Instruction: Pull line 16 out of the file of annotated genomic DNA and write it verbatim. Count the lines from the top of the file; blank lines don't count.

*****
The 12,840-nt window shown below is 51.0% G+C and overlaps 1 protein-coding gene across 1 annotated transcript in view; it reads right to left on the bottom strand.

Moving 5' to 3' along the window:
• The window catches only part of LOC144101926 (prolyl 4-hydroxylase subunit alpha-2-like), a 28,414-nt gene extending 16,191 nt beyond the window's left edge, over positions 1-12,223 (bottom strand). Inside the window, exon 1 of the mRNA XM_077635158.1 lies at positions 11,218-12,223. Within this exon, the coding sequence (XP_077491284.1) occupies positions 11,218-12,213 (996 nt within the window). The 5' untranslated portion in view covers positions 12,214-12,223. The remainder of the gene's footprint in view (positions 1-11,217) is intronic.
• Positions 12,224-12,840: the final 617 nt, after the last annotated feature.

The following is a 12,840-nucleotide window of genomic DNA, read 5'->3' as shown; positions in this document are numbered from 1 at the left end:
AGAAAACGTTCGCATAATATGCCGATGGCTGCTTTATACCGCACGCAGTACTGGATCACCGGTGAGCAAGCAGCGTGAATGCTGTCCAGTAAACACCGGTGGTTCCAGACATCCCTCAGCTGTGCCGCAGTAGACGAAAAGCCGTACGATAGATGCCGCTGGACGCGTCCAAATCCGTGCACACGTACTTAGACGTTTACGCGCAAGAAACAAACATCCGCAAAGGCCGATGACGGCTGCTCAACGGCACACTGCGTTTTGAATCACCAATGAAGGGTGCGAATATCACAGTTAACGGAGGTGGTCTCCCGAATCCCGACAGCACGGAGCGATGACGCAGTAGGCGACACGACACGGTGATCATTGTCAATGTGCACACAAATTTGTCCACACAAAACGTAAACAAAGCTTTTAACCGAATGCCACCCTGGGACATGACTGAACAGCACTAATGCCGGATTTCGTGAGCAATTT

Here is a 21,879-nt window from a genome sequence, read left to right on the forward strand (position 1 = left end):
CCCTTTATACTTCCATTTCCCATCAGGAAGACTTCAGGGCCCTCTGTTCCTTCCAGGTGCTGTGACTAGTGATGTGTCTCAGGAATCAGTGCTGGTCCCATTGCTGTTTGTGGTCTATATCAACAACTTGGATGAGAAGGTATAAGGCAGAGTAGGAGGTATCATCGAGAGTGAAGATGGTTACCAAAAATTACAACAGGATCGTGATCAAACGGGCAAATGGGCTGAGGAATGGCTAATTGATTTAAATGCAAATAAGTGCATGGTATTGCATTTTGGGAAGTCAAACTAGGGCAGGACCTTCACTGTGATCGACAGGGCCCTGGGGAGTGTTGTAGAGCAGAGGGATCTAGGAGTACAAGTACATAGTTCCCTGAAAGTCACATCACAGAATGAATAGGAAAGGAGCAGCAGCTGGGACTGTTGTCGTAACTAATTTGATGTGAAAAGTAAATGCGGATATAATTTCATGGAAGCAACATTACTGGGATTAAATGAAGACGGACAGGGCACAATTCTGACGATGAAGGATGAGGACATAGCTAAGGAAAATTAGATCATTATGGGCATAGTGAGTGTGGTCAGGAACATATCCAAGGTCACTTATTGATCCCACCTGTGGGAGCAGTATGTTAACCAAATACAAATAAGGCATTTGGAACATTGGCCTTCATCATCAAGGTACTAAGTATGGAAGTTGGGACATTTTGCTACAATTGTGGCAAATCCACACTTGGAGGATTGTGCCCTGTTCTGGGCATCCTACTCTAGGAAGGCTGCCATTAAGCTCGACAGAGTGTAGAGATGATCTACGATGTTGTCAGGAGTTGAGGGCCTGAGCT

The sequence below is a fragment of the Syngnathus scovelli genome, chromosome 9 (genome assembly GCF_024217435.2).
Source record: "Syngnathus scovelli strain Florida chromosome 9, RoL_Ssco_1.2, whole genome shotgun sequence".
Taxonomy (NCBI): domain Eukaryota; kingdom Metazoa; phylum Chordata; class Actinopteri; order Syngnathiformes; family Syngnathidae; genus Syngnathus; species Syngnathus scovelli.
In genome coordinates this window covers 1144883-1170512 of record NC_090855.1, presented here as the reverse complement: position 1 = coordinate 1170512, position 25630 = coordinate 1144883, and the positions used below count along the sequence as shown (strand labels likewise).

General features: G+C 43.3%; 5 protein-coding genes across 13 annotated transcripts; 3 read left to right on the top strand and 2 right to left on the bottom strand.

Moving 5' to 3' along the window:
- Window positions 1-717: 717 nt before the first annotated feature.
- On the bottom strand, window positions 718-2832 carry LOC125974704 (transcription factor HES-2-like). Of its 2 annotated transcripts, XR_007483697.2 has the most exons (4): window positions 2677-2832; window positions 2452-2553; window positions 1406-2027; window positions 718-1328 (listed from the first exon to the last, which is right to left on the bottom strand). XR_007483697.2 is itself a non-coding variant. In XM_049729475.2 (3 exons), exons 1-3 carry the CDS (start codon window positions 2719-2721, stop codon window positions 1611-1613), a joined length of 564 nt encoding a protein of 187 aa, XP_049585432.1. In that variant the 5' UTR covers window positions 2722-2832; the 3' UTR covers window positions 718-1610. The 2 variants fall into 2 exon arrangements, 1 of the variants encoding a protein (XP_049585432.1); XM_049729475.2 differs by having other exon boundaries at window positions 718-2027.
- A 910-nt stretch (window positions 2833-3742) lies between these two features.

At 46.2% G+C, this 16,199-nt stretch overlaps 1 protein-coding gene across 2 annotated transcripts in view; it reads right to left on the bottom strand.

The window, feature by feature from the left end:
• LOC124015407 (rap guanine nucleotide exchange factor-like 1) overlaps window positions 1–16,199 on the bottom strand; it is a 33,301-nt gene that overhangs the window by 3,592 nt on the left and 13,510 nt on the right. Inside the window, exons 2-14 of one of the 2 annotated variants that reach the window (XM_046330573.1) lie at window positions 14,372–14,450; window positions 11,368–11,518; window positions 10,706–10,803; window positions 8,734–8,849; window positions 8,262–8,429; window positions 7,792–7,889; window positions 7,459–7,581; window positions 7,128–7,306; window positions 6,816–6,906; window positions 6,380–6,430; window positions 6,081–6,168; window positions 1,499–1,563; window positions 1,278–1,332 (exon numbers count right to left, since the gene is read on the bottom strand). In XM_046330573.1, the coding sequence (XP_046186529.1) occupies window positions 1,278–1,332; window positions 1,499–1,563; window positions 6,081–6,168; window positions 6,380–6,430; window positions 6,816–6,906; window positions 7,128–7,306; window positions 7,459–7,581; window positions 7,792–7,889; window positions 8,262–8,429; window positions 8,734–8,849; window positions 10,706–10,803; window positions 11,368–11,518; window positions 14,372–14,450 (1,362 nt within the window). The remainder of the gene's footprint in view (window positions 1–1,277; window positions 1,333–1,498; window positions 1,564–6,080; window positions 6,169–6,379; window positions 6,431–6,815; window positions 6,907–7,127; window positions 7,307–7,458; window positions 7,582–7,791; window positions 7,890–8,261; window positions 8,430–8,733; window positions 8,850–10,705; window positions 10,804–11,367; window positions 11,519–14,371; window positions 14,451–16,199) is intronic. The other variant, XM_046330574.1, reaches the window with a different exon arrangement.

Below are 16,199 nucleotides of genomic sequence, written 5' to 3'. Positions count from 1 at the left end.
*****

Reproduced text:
- On the bottom strand, window positions 718-2832 carry LOC125974704 (transcription factor HES-2-like). Of its 2 annotated transcripts, XR_007483697.2 has the most exons (4): window positions 2677-2832; window positions 2452-2553; window positions 1406-2027; window positions 718-1328 (listed from the first exon to the last, which is right to left on the bottom strand). XR_007483697.2 is itself a non-coding variant. In XM_049729475.2 (3 exons), exons 1-3 carry the CDS (start codon window positions 2719-2721, stop codon window positions 1611-1613), a joined length of 564 nt encoding a protein of 187 aa, XP_049585432.1. In that variant the 5' UTR covers window positions 2722-2832; the 3' UTR covers window positions 718-1610. The 2 variants fall into 2 exon arrangements, 1 of the variants encoding a protein (XP_049585432.1); XM_049729475.2 differs by having other exon boundaries at window positions 718-2027.